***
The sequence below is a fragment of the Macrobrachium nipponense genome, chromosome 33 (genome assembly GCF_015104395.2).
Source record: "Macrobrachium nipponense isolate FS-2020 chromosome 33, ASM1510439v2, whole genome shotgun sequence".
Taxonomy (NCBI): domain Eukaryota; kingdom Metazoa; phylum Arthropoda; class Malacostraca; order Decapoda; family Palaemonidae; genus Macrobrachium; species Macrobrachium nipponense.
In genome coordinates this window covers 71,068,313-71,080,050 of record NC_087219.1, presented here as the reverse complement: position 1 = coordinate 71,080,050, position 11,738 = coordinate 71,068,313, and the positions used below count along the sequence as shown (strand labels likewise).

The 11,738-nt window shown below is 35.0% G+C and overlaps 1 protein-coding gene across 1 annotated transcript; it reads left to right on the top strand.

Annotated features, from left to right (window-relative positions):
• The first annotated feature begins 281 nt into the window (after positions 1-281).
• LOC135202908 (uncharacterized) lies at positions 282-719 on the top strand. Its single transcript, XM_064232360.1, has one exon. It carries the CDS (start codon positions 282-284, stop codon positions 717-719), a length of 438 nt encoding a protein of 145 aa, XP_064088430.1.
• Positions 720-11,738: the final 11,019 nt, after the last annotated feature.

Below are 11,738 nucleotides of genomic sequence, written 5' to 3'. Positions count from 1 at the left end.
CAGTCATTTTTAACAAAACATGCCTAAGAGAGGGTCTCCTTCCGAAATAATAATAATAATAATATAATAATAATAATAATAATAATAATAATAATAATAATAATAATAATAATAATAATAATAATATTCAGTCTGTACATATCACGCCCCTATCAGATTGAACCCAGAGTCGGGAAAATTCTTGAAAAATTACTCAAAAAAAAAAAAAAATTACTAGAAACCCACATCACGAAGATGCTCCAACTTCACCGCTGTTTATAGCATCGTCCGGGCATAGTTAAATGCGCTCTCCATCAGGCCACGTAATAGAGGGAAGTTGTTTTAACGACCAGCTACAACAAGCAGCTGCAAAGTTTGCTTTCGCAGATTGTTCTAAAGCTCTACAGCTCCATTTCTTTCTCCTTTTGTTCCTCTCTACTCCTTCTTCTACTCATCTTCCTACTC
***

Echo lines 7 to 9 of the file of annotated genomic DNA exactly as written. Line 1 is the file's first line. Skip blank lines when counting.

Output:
• The first annotated feature begins 281 nt into the window (after positions 1-281).
• LOC135202908 (uncharacterized) lies at positions 282-719 on the top strand. Its single transcript, XM_064232360.1, has one exon. It carries the CDS (start codon positions 282-284, stop codon positions 717-719), a length of 438 nt encoding a protein of 145 aa, XP_064088430.1.
• Positions 720-11,738: the final 11,019 nt, after the last annotated feature.